Despite that, even though college educated voters were only five percent of the population in the 1940s, all the politicians, all the elites, were still college educated. So this led to this really interesting phenomenon where it was impossible to run on cosmopolitan values that the politicians would naturally want to, because you would just lose. George McGovern tried it in 1972 and he was annihilated.

Because of that, center left parties really focused on economic issues and avoided cultural ones. But now that there’s been this massive increase in educated voters, it is now possible to run on these cultural or cosmopolitan issues and win.

What that caused is that people who run on these cultural issues — now that they don’t have to have the same kind of restraint — are increasingly defined as being center left and progressive in terms of issues they care about, as opposed to issues that working class people care about.

So if you look at the last four years, you see how as college educated people have become a larger share of the Democratic Party, they have increasingly remade the party in their own image. That is a problem, because culturally, working-class white voters and working-class non-white voters have a lot in common and agree with each other on cultural issues, but they disagree with each other on economic issues. African American working-class voters are more likely to support income redistribution than white ones.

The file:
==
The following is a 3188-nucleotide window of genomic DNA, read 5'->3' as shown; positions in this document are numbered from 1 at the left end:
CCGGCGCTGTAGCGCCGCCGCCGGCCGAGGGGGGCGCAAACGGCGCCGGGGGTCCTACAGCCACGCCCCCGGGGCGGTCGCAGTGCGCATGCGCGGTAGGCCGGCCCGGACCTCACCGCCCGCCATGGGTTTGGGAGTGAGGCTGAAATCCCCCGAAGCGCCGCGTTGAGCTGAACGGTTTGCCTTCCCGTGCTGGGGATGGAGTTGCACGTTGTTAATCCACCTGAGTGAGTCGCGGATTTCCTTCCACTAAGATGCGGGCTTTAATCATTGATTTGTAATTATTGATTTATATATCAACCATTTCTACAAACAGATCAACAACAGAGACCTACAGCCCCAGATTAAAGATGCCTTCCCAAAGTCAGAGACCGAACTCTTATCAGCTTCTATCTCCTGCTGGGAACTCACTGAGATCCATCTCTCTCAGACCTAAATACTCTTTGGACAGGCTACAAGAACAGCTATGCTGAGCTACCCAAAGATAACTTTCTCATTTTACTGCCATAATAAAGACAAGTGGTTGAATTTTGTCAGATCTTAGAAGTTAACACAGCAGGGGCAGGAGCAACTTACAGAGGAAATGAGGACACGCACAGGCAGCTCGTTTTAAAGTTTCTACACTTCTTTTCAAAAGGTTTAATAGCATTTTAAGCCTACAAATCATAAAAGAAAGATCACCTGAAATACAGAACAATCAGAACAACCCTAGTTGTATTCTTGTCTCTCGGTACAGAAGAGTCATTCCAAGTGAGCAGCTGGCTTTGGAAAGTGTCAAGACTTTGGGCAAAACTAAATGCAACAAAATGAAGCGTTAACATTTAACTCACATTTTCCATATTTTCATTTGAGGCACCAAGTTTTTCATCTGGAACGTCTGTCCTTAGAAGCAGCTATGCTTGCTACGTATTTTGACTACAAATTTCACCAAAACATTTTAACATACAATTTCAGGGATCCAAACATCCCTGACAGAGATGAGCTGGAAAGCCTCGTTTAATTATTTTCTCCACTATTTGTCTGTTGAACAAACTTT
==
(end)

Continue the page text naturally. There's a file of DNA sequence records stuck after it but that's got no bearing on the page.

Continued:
What’s really interesting is ideology. By just asking people, “Do you identify as liberal, moderate, or conservative?”, we’ve seen that roughly the same proportion of white people, black people, and Hispanic voters identify as belonging to these three ideological groups. It’s roughly 20 percent liberal, 40 percent moderate and 40 percent conservative. This has been true basically for decades; it has been very stable.

What I think is interesting about that is that the reason why Democrats get around 75 percent of non-white voters, including 40 percent of non-white conservatives, is that among white people, ideology and partisanship are correlated. Over 90 percent of white liberals vote for Democrats and about 80 percent of white conservatives vote for Republicans. But among non-white voters, that wasn’t true. Democrats have historically won non-white conservatives by large numbers.

If you look at Hispanic voters, one of the things you see is that Democrats in 2012 won Hispanic conservatives by 10 points, and in 2020 lost Hispanic conservatives by 40 points. That is the whole game. That is what happened to Hispanic voters. …